Republican presidential candidate Herman Cain on Sunday accused anti-Wall Street protesters of playing the "victim card" - and suggested that those participating in protests nationwide against corporate greed and a lack of jobs are merely doing so out of "jealousy."
Cain, in an appearance on CBS' "Face the Nation," argued that the recent protests against the financial sector were "anti-American," and that they were meant to be "a distraction" from the Obama administration's "failed policies."
Cain also posited that the protesters were being "encouraged to get together" by "unions and certain union-related organizations."
"It's coordinated to create a distraction so people won't focus on the failed policies of this administration," he told host Bob Schieffer.
Thousands of Americans have gathered in downtown Manhattan and across the country over the last several weeks to "Occupy Wall Street" in protest of what they see as greed, corruption, and economic inequality in the U.S.
The demonstrations started off as a relatively unheralded effort by a couple hundred mostly young people, but they have recently gained the support of a diverse group of unions - and many see growing support for "OWS" as evidence of its potential as a burgeoning movement.
Unions, however, did not begin to show up in strong numbers to support to the cause until the protests had already been ongoing for more than two weeks.
Cain argued that the protests were "anti-American," claiming that "to protest Wall Street and the bankers is saying that you're anti-capitalism."
"The free market system and capitalism are two of the things that have allowed this nation and this economy to become the biggest in the world," he added. "Even though we have our challenges, I believe that the protests are more anti-capitalism and anti-free market than anything else."
Cain argued it was Mr. Obama's economic policies - rather than corruption on Wall Street - that had led to America's financial woes.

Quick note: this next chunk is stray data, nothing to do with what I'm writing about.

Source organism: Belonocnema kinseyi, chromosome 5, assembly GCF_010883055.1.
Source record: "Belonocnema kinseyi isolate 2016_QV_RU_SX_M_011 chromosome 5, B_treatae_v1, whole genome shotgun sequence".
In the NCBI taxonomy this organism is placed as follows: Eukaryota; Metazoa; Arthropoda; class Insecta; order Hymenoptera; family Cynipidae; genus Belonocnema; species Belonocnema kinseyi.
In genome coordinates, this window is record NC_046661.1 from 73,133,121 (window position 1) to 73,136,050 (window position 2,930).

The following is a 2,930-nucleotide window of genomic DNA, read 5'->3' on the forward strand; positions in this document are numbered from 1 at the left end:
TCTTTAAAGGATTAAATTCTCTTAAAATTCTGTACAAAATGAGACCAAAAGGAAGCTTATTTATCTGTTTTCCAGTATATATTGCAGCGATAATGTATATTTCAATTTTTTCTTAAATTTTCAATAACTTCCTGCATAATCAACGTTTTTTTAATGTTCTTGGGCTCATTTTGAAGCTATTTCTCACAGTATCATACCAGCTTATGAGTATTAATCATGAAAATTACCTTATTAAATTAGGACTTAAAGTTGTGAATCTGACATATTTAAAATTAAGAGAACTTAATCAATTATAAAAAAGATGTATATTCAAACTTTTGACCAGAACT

"The bankers and the people on Wall Street didn't write these failed policies of the Obama administration. They didn't spend a trillion dollars that didn't work. The administration and the Democrats spent a trillion dollars. They're now proposing another $450 billion," Cain said. "So it's a distraction. So many people won't focus on the failed policies of this administration."
He contended that those protesting against banks were merely jealous of wealthy Americans, or those with financially lucrative jobs, and lambasted them for playing the "victim card."
"Part of it is jealousy," he said. "I stand by that. And here's why I don't have a lot of patience with that. My parents, they never played the victim card. My parents never said, 'We hope that the rich people lose something so we can get something.' No, my dad's idea was, 'I want to work hard enough so I can buy a Cadillac - not take somebody else's.'
"And this is why I don't have a lot of patience for people who want to protest the success of somebody else."
Fellow GOP presidential hopeful Newt Gingrich, also appearing on the "Face the Nation," pointed to the protests as an example of "class warfare" waged by the president against the wealthy.
"The sad thing is, this is a natural product of Obama's class warfare," Gingrich told Schieffer. Invoking former President Ronald Reagan as a comparison point, Gingrich said "the real American tradition" is having the chance to "go out and work hard, the Steve Jobs experience. You can create a better future. You can do something better."
The former House Speaker blamed a recent "hostility to free enterprise" on America's educational system.
"We have had a strain of hostility to free enterprise and frankly, a strain of hostility to classic America starting in our academic institutions and spreading across this country," he said. "And I regard the Wall Street protesters as a natural outcome of a bad education system teaching them really dumb ideas."